When searching for a mate, most of us carry around a list of criteria or qualities that we tell ourselves we’re looking for. A brief perusal of any Internet dating site yields many such lists: “A sense of humor, a sense of adventure, and good teeth” says one. “Owns his own business, likes to travel, and works out,” says another. Curiously, however, we often end up with mates who seem ...

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Patients often come to me seeking advice about what they can do to live longer. The number of things that have been proven to extend life, however, remains shockingly small. What follows are things that have enough support in the scientific literature that I generally recommend them (though the strength of the evidence varies even with these):

  1. Take simvastatin (brand name Zocor). That is, if you have coronary artery disease. (This is one of ...

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The biggest mistake patients make isn’t what you think. It isn’t turning down tests or treatments their doctors recommend. Nor is it deciding not to take the medicines their doctors prescribe. It isn’t insisting on getting a test or beginning a treatment their doctors recommend against, either, and it isn’t failing to exercise, stay out of the sun (or use sunscreen), quit smoking, or lose weight. No, the biggest mistake ...

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As with most things in life, romantic relationships are, for many of us, a double-edged sword: while most find it wonderful to love and be loved, developing intimate emotional ties to someone makes us emotionally vulnerable—vulnerable not only to being hurt by our partner’s opinions of and feelings toward us, but also vulnerable to being affected by our partner’s bad moods. If a colleague or a friend gets depressed, we’re ...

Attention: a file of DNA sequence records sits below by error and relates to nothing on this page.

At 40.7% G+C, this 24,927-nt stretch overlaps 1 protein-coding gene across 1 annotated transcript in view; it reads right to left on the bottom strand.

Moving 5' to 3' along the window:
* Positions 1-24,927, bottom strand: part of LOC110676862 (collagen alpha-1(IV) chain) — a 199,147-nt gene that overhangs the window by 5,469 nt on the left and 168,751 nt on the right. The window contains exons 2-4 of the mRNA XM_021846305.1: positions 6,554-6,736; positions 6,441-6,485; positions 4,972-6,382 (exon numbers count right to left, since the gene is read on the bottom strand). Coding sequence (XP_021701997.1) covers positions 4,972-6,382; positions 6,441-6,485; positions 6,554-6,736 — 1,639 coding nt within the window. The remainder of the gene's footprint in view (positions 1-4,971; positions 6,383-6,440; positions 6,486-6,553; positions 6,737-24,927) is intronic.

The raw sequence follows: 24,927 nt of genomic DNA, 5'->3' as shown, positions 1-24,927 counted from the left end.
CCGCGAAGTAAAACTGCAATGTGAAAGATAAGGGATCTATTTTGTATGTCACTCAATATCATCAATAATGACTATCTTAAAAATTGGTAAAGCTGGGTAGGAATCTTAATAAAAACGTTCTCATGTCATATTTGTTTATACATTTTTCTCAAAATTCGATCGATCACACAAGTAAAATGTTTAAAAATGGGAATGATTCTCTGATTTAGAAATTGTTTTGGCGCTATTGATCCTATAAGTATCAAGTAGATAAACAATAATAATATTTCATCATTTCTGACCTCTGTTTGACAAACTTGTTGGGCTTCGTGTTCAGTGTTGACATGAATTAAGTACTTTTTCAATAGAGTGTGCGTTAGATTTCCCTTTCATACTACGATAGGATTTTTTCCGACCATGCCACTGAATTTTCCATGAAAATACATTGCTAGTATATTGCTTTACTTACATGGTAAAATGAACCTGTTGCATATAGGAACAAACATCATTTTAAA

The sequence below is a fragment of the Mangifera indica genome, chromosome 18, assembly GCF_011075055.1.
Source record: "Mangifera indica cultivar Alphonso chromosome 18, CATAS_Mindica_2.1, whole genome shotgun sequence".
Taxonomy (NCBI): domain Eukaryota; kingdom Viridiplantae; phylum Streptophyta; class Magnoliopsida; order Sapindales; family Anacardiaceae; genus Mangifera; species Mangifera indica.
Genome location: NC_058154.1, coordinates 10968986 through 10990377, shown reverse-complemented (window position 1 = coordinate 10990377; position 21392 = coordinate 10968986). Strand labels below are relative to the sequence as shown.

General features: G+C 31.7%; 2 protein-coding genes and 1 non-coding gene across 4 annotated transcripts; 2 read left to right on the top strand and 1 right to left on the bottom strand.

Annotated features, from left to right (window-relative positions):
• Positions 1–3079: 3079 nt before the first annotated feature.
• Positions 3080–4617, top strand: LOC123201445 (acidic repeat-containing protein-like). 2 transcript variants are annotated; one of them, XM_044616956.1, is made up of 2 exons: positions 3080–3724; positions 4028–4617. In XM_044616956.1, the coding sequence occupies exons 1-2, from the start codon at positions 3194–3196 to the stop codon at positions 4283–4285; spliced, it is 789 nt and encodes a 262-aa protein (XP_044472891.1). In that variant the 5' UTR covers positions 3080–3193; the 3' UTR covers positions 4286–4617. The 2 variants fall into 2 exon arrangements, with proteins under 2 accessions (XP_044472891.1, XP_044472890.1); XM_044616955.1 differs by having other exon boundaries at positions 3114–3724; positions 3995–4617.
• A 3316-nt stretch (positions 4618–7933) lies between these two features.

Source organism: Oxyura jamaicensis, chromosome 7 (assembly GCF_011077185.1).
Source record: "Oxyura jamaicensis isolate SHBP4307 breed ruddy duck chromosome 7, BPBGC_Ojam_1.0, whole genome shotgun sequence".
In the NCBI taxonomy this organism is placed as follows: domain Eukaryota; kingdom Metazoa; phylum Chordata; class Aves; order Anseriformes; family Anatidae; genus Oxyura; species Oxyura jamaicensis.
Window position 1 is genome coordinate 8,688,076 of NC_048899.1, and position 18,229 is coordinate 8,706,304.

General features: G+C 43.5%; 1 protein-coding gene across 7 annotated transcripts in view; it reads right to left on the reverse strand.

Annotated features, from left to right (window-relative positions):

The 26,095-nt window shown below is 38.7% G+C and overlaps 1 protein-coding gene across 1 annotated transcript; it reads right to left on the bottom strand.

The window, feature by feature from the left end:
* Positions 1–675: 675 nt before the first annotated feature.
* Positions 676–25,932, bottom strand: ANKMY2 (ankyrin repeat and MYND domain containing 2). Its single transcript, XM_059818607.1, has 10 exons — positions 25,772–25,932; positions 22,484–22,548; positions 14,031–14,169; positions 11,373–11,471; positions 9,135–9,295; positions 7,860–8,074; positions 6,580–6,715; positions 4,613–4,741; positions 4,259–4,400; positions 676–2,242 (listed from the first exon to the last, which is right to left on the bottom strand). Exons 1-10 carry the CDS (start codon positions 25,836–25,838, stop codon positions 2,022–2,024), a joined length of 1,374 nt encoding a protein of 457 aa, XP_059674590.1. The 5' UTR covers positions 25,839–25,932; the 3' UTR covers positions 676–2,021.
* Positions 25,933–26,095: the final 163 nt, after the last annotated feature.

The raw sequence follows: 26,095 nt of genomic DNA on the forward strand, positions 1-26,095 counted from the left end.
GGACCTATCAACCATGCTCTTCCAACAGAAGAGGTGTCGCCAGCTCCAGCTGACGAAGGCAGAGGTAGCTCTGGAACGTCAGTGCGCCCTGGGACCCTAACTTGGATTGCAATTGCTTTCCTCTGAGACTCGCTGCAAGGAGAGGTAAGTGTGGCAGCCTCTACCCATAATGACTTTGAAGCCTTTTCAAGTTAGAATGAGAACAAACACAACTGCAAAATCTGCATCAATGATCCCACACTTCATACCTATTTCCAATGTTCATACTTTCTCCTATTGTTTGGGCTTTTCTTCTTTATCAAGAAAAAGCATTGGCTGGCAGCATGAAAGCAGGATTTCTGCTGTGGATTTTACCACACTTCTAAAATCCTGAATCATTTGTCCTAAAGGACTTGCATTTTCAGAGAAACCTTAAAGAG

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A few weeks ago my wife, my son, and I went out for dinner. My son, though usually well-behaved and pleasant, was boisterous and disruptive, alternately leaping off his seat to crawl under the table and banging his silverware on his water glass to see what different volume of sound he could make it produce. Our tolerance for disciplining him patiently having been exhausted in us both by our respective challenging ...

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The set-point theory of happiness suggests that our level of subjective well-being is determined primarily by heredity and by personality traits ingrained in us early in life and as a result remains relatively constant throughout our lives. Our level of happiness may change transiently in response to life events, but then almost always returns to its baseline level as we habituate to those events and their consequences over time. Habituation, ...

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Of all the different criteria people use when deciding for whom to vote in presidential elections, I’ve never heard anyone talk about the importance of a background in clinical psychology—but it’s always struck me as important for a president to have as for a clinical psychologist. Certainly, foreign policy experience, a firm grasp of the principles of economics, a bold and confident leadership style, and the ability to get people ...

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A common belief, even among doctors, is that almost no one succeeds in losing weight in the long term. And for almost two decades, I’ve counted myself among the skeptics, being able to tally on the fingers of one hand the number of my patients who’ve managed to do it—literally less than five out of multiple hundreds, if not a few thousand. When I stumbled across the ideas put forth in ...

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shutterstock_123348379 Research shows numerous benefits to meditation: it reduces stress, increases positive emotion, and even treats acute pain. Commonly, meditation involves focusing on one’s breathing as a way to anchor one’s attention in the present moment. Practitioners are also frequently taught to separate their experiences (breathing, pain, thoughts) from their judgments about them. Thus, with respect, for ...

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shutterstock_112225664 Having to confront an indeterminate outcome that might be bad seems to cause more anxiety than having to confront an outcome known to be bad. In one study, patients requiring colostomies (a rerouting of the passage of stool from the rectum to an opening in the abdomen) that were potentially reversible were actually found to be less happy six months after their operation ...

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